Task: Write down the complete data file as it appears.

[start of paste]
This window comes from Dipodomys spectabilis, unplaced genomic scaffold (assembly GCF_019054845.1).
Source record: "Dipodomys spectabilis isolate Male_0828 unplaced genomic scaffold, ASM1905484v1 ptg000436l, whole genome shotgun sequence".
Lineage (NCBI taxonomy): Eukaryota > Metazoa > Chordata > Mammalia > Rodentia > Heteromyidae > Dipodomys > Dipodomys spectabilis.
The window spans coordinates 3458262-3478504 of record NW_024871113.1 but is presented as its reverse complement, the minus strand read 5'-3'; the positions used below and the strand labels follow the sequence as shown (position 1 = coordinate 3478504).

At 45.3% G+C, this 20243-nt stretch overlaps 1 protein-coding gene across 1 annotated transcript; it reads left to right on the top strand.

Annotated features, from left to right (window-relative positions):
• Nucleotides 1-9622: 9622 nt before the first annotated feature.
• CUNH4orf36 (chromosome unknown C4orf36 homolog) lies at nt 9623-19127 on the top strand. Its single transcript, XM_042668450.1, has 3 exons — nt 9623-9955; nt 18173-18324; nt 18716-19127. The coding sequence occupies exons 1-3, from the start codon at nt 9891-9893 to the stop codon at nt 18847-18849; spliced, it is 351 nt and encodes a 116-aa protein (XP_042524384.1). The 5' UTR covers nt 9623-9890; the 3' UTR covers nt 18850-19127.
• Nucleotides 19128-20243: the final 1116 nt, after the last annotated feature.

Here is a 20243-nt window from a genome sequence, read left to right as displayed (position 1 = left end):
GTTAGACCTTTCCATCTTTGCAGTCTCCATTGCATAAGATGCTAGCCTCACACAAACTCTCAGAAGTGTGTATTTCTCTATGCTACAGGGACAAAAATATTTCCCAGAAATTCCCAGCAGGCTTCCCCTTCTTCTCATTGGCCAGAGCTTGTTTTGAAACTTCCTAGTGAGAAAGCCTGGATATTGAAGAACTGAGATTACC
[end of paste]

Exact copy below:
This window comes from Dipodomys spectabilis, unplaced genomic scaffold (assembly GCF_019054845.1).
Source record: "Dipodomys spectabilis isolate Male_0828 unplaced genomic scaffold, ASM1905484v1 ptg000436l, whole genome shotgun sequence".
Lineage (NCBI taxonomy): Eukaryota > Metazoa > Chordata > Mammalia > Rodentia > Heteromyidae > Dipodomys > Dipodomys spectabilis.
The window spans coordinates 3458262-3478504 of record NW_024871113.1 but is presented as its reverse complement, the minus strand read 5'-3'; the positions used below and the strand labels follow the sequence as shown (position 1 = coordinate 3478504).

At 45.3% G+C, this 20243-nt stretch overlaps 1 protein-coding gene across 1 annotated transcript; it reads left to right on the top strand.

Annotated features, from left to right (window-relative positions):
• Nucleotides 1-9622: 9622 nt before the first annotated feature.
• CUNH4orf36 (chromosome unknown C4orf36 homolog) lies at nt 9623-19127 on the top strand. Its single transcript, XM_042668450.1, has 3 exons — nt 9623-9955; nt 18173-18324; nt 18716-19127. The coding sequence occupies exons 1-3, from the start codon at nt 9891-9893 to the stop codon at nt 18847-18849; spliced, it is 351 nt and encodes a 116-aa protein (XP_042524384.1). The 5' UTR covers nt 9623-9890; the 3' UTR covers nt 18850-19127.
• Nucleotides 19128-20243: the final 1116 nt, after the last annotated feature.

Here is a 20243-nt window from a genome sequence, read left to right as displayed (position 1 = left end):
GTTAGACCTTTCCATCTTTGCAGTCTCCATTGCATAAGATGCTAGCCTCACACAAACTCTCAGAAGTGTGTATTTCTCTATGCTACAGGGACAAAAATATTTCCCAGAAATTCCCAGCAGGCTTCCCCTTCTTCTCATTGGCCAGAGCTTGTTTTGAAACTTCCTAGTGAGAAAGCCTGGATATTGAAGAACTGAGATTACC